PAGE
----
Ken G
2017-Aug-27, 02:39 PM
And bear in mind that these are not really the last ever total solar eclipses, they are the last for a long time. The Sun will eventually be a tiny white dwarf, and then almost all its eclipses will be total. Not that it's likely there will be any life here to see them.

StupendousMan
2017-Aug-27, 05:04 PM
I don't know how you got that solar-radius expansion rate -- it's about 10% per billion years, much larger than mine.

I went to the Dartmouth Stellar Evolution Database website:

http://stellar.dartmouth.edu/models/index.html

and generated a model of stellar evolution for a star with initial mass equal to the Sun's, initial metallicity [Fe/H] = 0.07 and [alpha/Fe] = 0.00 -- that was the closest I could find for a match to the Sun. The model provided age, effective temperature, and luminosity, from which one can compute the radius.



Also, you seem to have used the Earth's present-day eccentricity.

Yes, that's right: I used e = 0.0168. But as you imply, the eccentricity oscillates from around 0 to 0.058 over long periods of time. That would clearly make the apparent angular size of the Sun larger (and smaller), expanding the shaded pink area on the graph considerably, and thus extending into the farther future the date of the last possible total eclipse. Good point.

Below is a new version of the graph, computed with this largest value of eccentricity. It pushes the last eclipse out to about 750 million years in the future.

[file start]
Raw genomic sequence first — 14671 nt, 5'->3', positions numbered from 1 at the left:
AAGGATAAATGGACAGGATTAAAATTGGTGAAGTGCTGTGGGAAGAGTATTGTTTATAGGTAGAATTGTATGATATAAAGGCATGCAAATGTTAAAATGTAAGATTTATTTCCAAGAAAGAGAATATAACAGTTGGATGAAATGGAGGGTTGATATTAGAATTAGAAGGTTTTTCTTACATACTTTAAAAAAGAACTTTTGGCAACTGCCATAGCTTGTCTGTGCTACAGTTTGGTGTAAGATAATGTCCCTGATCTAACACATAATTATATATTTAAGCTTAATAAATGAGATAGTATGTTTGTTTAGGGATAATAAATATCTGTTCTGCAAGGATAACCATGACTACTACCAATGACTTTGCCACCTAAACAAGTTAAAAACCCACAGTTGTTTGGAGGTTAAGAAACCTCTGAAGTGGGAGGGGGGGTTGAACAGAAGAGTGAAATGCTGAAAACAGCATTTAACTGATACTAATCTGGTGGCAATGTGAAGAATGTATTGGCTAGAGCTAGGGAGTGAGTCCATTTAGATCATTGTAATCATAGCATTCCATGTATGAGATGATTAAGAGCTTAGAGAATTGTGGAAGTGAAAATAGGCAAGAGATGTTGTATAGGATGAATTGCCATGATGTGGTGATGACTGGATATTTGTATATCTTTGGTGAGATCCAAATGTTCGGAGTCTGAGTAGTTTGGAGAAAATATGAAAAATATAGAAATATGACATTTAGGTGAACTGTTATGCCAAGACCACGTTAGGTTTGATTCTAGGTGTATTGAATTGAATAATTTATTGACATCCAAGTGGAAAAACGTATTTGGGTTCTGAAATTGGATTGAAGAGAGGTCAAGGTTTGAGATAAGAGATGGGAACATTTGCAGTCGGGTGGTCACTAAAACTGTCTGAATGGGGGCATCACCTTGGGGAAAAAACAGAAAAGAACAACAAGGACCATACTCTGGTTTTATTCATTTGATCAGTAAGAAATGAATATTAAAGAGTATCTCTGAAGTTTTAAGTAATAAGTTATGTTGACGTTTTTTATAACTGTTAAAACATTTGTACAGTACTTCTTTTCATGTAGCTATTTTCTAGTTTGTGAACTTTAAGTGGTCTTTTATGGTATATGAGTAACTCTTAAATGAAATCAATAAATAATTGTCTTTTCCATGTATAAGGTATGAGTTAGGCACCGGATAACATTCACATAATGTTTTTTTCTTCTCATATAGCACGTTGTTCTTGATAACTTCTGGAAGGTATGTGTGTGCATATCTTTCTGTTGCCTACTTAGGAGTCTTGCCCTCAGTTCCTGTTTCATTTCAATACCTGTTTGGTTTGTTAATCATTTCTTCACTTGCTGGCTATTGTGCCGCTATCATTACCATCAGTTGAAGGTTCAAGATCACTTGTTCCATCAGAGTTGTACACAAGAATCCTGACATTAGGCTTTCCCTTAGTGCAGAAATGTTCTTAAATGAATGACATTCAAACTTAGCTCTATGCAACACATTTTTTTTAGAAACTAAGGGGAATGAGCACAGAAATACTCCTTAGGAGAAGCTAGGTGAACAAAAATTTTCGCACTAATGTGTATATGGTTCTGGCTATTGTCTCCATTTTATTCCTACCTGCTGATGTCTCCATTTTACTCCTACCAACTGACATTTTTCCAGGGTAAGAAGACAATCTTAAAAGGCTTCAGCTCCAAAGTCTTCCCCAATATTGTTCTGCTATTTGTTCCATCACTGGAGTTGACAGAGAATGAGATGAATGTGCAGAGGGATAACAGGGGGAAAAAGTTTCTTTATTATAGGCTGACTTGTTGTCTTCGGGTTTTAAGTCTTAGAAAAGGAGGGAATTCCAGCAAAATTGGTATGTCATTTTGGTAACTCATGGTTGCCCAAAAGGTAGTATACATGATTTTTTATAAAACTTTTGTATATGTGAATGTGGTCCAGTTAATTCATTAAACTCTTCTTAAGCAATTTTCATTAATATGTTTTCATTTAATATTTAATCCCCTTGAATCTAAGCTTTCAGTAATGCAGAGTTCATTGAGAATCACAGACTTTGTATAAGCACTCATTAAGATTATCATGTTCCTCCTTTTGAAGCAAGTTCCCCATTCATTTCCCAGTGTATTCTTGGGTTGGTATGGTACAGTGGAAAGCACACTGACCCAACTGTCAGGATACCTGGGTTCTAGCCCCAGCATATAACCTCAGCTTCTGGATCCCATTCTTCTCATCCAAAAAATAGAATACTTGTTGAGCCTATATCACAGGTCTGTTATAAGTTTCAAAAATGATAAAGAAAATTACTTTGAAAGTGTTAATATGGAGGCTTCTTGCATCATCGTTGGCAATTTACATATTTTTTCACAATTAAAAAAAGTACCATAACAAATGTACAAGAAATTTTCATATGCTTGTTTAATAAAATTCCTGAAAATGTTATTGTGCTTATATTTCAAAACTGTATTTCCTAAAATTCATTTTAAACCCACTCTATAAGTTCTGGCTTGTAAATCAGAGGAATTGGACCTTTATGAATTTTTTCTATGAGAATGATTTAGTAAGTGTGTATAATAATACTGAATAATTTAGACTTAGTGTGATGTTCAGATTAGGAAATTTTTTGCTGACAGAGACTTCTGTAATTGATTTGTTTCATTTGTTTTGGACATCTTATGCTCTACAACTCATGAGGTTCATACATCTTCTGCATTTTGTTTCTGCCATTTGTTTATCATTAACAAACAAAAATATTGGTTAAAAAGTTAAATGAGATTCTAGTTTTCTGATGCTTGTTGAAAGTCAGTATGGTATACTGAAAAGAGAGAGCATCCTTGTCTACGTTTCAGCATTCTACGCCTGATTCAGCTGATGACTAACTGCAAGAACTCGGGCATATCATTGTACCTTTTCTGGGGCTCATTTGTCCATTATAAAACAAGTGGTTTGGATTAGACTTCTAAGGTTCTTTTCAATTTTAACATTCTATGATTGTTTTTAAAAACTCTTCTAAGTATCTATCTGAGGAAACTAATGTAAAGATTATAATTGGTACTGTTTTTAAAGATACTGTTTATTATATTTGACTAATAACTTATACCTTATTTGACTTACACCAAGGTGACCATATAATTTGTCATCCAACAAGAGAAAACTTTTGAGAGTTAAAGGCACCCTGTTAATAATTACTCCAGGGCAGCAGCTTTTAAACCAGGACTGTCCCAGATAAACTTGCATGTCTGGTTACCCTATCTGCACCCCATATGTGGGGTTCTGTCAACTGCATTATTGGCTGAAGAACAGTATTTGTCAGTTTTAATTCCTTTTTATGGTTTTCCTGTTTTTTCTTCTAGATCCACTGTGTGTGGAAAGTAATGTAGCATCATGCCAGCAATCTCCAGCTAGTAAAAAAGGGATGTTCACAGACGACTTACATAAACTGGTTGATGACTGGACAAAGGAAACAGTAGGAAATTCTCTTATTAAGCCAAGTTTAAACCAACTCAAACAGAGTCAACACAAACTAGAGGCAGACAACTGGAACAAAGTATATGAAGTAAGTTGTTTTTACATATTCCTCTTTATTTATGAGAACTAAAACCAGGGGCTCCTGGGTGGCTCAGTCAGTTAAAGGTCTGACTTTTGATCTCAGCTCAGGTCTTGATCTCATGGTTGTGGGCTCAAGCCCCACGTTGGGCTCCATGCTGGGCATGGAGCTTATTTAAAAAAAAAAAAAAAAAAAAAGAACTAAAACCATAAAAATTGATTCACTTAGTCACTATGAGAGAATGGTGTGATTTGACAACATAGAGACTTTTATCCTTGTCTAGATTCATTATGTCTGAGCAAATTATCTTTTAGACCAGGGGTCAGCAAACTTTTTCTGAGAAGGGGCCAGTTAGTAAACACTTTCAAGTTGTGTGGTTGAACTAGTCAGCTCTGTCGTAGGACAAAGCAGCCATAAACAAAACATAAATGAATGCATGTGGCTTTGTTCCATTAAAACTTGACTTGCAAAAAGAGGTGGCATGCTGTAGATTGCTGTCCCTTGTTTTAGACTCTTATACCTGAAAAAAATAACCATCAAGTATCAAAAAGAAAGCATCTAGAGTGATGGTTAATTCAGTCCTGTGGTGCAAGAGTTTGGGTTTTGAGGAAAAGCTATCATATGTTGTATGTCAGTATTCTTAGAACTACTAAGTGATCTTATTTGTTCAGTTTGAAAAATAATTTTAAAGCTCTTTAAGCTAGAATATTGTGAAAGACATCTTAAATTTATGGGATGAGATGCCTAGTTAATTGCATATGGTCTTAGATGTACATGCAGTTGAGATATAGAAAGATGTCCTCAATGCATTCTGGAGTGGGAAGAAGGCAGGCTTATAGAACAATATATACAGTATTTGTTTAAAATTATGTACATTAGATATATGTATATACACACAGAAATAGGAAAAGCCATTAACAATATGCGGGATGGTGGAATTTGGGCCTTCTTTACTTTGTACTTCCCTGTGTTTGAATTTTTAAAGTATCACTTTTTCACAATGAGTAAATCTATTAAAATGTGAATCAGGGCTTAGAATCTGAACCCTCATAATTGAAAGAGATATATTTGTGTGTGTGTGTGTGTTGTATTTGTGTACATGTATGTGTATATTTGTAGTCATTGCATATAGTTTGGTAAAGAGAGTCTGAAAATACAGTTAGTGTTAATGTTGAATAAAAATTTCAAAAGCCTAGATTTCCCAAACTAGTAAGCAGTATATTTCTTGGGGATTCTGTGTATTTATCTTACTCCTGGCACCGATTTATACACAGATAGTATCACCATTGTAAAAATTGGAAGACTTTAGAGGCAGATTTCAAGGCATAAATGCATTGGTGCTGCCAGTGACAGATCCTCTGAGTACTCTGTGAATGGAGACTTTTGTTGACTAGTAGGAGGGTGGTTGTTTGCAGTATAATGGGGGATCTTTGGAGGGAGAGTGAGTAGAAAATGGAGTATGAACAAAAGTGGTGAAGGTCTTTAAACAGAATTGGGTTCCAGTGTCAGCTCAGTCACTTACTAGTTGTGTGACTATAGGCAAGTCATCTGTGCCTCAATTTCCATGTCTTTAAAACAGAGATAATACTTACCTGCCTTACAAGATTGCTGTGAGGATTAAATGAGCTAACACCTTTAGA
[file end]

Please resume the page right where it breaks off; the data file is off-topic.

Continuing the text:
22588


But it's a nice sort of graph.

Thank you. And thanks for bringing to our attention the importance of the variable eccentricity of the Earth's orbit.

lpetrich
2017-Aug-30, 09:56 AM
Seems almost that you are using the farthest distance for both the Sun and the Moon. Which is the mean distance and which is the extreme one? For the best case, it ought to be the farthest distance for the Earth and the nearest distance for the Moon.

lpetrich
2017-Aug-30, 11:35 AM
I found another paper on orbit elements:

Secular evolution of the solar system over 10 million years
J. Laskar
Astron. Astrophys. 198 341-362 (1988)

I had painstakingly OCRed and proofread the numbers in that paper, so that's why I could do this so quickly.

I collected statistics on the elements of the 8 planets for the last 10 million years. The inclination I referred to the Solar System's invariable plane, the plane perpendicular to the planet orbits' combined angular-momentum vector. The statistics are quartiles, 0%, 25%, 50%, 75%, and 100%. Before the quartiles is the present-day value, calculated from the same source.

Mercury:
ecc: 0.207 -- 0.125, 0.180, 0.211, 0.233, 0.301
inc: 6.5 -- 0.1, 4.9, 6.8, 8.5, 10.2

Venus:
ecc: 0.006 -- 0.001, 0.020, 0.031, 0.042, 0.071
inc: 2.2 -- 0.0, 1.0, 1.5, 2.0, 3.4

Earth:
ecc: 0.017 -- 0.000, 0.017, 0.027, 0.037, 0.059
inc: 1.6 -- 0.0, 0.9, 1.3, 1.7, 3.0

Mars:
ecc: 0.092 -- 0.002, 0.055, 0.072, 0.089, 0.125
inc: 1.7 -- 0.0, 3.1, 4.6, 5.5, 6.9

Jupiter:
ecc: 0.048 -- 0.026, 0.035, 0.047, 0.056, 0.061
inc: 0.3 -- 0.2, 0.3, 0.4, 0.4, 0.5

Saturn:
ecc: 0.056 -- 0.012, 0.032, 0.058, 0.076, 0.085
inc: 0.9 -- 0.8, 0.9, 0.9, 0.9, 1.0

Uranus:
ecc: 0.046 -- 0.007, 0.025, 0.049, 0.062, 0.068
inc: 1.0 -- 0.9, 1.0, 1.0, 1.1, 1.2

Neptune:
ecc: 0.009 -- 0.004, 0.007, 0.010, 0.011, 0.015
inc: 0.7 -- 0.5, 0.6, 0.7, 0.8, 0.8

StupendousMan
2017-Aug-30, 01:04 PM
Seems almost that you are using the farthest distance for both the Sun and the Moon. Which is the mean distance and which is the extreme one? For the best case, it ought to be the farthest distance for the Earth and the nearest distance for the Moon.

The graph shows two lines for each body: one represents the maximum angular size as seen from Earth, the other the minimum angular size. My estimate of about 750 million years is the point at which the minimum angular size of the Sun is equal to the maximum angular size of the Moon.